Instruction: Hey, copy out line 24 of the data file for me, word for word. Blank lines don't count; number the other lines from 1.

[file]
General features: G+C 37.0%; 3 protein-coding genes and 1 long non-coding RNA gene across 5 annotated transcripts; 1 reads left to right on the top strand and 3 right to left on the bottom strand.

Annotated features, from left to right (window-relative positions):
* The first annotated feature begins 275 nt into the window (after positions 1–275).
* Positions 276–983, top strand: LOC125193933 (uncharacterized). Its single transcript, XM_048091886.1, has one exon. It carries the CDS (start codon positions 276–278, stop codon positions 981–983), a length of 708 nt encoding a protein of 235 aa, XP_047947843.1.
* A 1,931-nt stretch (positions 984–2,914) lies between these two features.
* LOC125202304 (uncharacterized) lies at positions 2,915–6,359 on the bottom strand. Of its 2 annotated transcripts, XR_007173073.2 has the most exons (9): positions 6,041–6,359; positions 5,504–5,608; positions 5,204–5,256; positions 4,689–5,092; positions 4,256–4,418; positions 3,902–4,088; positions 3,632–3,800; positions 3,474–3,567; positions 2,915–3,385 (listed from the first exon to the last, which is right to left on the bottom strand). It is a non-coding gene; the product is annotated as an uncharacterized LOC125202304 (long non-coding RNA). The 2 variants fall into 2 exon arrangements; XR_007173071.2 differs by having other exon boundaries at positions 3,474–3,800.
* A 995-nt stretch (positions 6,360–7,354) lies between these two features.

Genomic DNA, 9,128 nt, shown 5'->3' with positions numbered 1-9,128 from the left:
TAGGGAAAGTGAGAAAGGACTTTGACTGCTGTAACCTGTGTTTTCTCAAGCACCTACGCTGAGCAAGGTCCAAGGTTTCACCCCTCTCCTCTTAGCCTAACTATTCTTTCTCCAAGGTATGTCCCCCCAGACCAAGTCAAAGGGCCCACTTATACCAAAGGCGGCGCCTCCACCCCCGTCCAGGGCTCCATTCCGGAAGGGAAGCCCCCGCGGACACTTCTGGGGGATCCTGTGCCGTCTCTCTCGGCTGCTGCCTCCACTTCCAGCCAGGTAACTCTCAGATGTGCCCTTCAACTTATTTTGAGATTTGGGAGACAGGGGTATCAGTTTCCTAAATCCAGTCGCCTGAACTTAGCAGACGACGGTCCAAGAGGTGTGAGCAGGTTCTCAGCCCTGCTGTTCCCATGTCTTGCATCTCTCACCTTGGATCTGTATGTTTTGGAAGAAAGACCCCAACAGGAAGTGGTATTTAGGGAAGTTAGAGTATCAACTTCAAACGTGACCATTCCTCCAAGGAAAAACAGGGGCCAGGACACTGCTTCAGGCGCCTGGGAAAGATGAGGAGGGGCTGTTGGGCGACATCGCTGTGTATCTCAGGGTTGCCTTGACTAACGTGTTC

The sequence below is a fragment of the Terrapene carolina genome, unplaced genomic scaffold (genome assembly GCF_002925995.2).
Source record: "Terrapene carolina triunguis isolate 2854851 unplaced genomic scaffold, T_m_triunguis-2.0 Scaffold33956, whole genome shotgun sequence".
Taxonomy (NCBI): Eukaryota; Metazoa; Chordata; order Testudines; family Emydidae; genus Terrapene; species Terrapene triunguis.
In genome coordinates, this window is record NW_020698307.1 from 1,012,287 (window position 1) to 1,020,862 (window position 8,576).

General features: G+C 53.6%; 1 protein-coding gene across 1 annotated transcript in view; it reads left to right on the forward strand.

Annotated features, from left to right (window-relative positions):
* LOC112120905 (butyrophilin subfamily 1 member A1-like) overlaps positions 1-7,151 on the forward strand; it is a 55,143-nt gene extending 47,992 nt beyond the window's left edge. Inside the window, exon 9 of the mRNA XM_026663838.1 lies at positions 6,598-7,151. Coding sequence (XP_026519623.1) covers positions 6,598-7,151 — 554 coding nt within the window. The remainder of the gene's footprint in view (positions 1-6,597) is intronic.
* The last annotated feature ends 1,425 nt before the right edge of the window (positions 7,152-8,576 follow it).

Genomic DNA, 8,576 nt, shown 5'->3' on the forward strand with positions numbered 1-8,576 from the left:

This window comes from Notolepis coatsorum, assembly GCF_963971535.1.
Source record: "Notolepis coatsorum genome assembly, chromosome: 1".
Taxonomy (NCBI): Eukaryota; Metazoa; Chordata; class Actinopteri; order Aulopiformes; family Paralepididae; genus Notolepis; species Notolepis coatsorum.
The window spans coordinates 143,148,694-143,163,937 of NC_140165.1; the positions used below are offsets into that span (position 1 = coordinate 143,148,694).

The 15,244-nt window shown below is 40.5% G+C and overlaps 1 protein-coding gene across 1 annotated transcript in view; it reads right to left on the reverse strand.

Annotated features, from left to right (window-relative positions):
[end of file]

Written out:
Annotated features, from left to right (window-relative positions):